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Dear Author: We antagonists, villains, bad guys, femme fatales—call us what you will—don’t get no respect. We’re overlooked, underdeveloped and squeezed into a space that would cramp your average gerbil. When we get short shrift, your books aren’t nearly as good as they could be. They lack tension and depth. They’re forgettable. Not that I’m one for pointing fingers, but I’ve got to tell you, it’s your fault. Who was given pages and pages of backstory in your last novel? That’s right—the protagonist. Whose motives and character arc were fully fleshed out? Right again—the so-called “good” guy’s. Who did you “interview” and construct a character bible for? Yeah, him again. Well, I don’t mind getting second billing, but I have to point out that if you gave readers a chance to truly know and understand me, your books would be a lot more memorable and engaging. We might even get a movie deal, like my idol, Hannibal Lecter.
I don’t know how the above email got into my inbox, but it caught my attention immediately. Did Eva have a point? It didn’t take me long to review my work-in-progress, analyze some novels I’d read recently and realize that she did. Many authors are guilty of discriminating against their antagonists. Yet, they’re just as important to good stories as the protagonists are. If your antagonist is not fully realized, lacks depth or is a caricature of evil, your story will suffer.
After twenty years as an Air Force intelligence officer – serving as a squadron commander, with the National Reconnaissance Office, and at a fighter wing – she retired to parenting and writing full-time.
Luckily, transforming your antagonist from a one-dimensional paper doll into a force to be reckoned with—and remembered—is completely possible if you implement a few simple but powerful methods for creating antagonists and expanding their roles. You can build a worthy adversary during the outlining process or beef one up when you revise your already completed draft. It’s never too late.
The antagonist is, quite simply, the person who acts to keep your protagonist from achieving his goals. Note the key words person and acts. I’m using person here as a catchall for a sentient being or creation of any kind that is capable of emotion and has the intellectual ability to plot against your protagonist. Thus, a personified car (as in Stephen King’s Christine) could be an effective antagonist, but an abstraction such as “society” or “Big Pharma” cannot. (More on this later.)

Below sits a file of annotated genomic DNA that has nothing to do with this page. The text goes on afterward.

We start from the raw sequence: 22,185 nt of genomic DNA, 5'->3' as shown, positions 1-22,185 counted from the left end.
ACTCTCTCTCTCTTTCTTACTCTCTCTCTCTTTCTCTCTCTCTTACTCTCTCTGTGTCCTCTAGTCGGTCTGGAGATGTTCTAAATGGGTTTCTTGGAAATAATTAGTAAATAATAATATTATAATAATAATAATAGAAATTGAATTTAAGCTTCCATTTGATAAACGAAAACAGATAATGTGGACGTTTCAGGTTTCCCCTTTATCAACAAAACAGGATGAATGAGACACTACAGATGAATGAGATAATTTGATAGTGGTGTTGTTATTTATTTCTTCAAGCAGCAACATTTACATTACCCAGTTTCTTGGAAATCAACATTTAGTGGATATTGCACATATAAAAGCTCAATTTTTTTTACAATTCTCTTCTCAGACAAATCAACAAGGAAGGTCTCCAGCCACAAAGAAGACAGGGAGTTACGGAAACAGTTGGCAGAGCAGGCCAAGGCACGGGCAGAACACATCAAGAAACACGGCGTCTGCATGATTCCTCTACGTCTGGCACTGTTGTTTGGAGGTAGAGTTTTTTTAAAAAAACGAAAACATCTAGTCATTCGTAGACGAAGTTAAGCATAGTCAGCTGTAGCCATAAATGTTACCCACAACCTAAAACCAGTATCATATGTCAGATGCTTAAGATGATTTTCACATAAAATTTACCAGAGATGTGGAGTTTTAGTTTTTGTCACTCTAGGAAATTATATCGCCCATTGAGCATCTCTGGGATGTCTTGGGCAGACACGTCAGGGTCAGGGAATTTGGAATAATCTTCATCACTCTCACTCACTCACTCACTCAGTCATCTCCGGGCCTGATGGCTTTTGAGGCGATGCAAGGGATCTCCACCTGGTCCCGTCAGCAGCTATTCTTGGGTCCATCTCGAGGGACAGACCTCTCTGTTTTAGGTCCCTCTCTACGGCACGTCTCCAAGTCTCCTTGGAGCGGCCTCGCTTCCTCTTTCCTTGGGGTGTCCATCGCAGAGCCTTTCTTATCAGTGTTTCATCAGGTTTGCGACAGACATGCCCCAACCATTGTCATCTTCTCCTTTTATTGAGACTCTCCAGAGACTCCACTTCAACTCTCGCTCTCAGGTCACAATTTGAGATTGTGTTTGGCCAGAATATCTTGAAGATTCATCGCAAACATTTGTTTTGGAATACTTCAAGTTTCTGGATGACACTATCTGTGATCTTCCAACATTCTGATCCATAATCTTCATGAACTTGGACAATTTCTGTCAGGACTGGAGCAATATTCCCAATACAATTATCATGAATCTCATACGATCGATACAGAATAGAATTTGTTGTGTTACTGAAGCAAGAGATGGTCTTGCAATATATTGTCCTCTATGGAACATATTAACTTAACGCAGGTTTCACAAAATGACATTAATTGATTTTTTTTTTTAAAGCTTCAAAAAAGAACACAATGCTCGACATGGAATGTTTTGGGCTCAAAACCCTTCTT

The antagonist must act to prevent your heroine from achieving her goals, whether that action is whispering reminders that she’s totally useless, plunging a knife into her back or anything in between. The type of action your antagonist takes will depend on his nature and the kind of story you’re writing. But your story must have an antagonist. (In some stories—Dr. Jekyll and Mr. Hyde comes to mind—the protagonist is actually his own antagonist.) Without an active antagonist, your hero could take a leisurely Sunday stroll toward his goal. Lacking the obstacles a worthy antagonist would provide, he would also lack the opportunity for growth or the necessity to change, and his character arc would flatline (as would your sales).
With the following tips in mind, reread your manuscript with an eye toward making your antagonist as compelling as your protagonist. Some effort on your part could even put your villain in the heady company of Professor Moriarty, the White Witch, Simon Legree and Nurse Ratched.
I stop reading novels in which the antagonist is obviously nothing more than a device to move the plot in a certain direction. If I can’t empathize with the antagonist, believe in her motives or understand why she’s dishing out evil, I put the book aside. Flesh out your antagonist. Give us an origin story (how she became the way she is) or show that she regrets something and might change if given a chance.
If working with a nonhuman antagonist, personify him at least a little bit. Think of Frankenstein’s loneliness, HAL’s (the computer in 2001: A Space Odyssey) jealousy or Shere Khan’s hatred of the “man cub” (The Jungle Book ). Show the antagonist doing something nice. Even villains love their mothers or cockapoos, volunteer at soup kitchens or help snow-stuck motorists push their cars out of intersections. Do this early on. Give him believable, even laudable, motives.
Inspector Javert from Victor Hugo’s Les Misérables is a strong antagonist because his obsession with finding Valjean stems from his belief that stealing is wrong. How many readers would disagree with that? Javert’s insistence that theft is always, without exception, wrong, however, turns his crusade into persecution. His inability to believe that good and evil can coexist in a single man leads him to suicide. His death is one of the story’s tragedies because he has been so thoroughly developed as a character and because we have, from the beginning, understood his motives and his flaws.
Pure evil is dull, unbelievable and predictable. Readers cannot relate to it. Sometimes evil characters devolve into cartoons and become jokes, thus killing suspense or tension. Other times they’re boring: Yeah, yeah, the serial killer who tortured small animals as a child and is now stalking women that remind him of his mother… yawn. One way to prevent a truly dark character from becoming a caricature is to make her a viewpoint character—because no character is the embodiment of evil in her own mind. No one is the villain in his own story. George R.R. Martin did this effectively in his A Song of Ice and Fire series. In its first book, A Game of Thrones, Jaime and Cersei Lannister, the incestuous brother and sister, seem to be evil personified, the characters readers love to hate. In subsequent books, however, they become viewpoint characters, making it difficult not to empathize with them.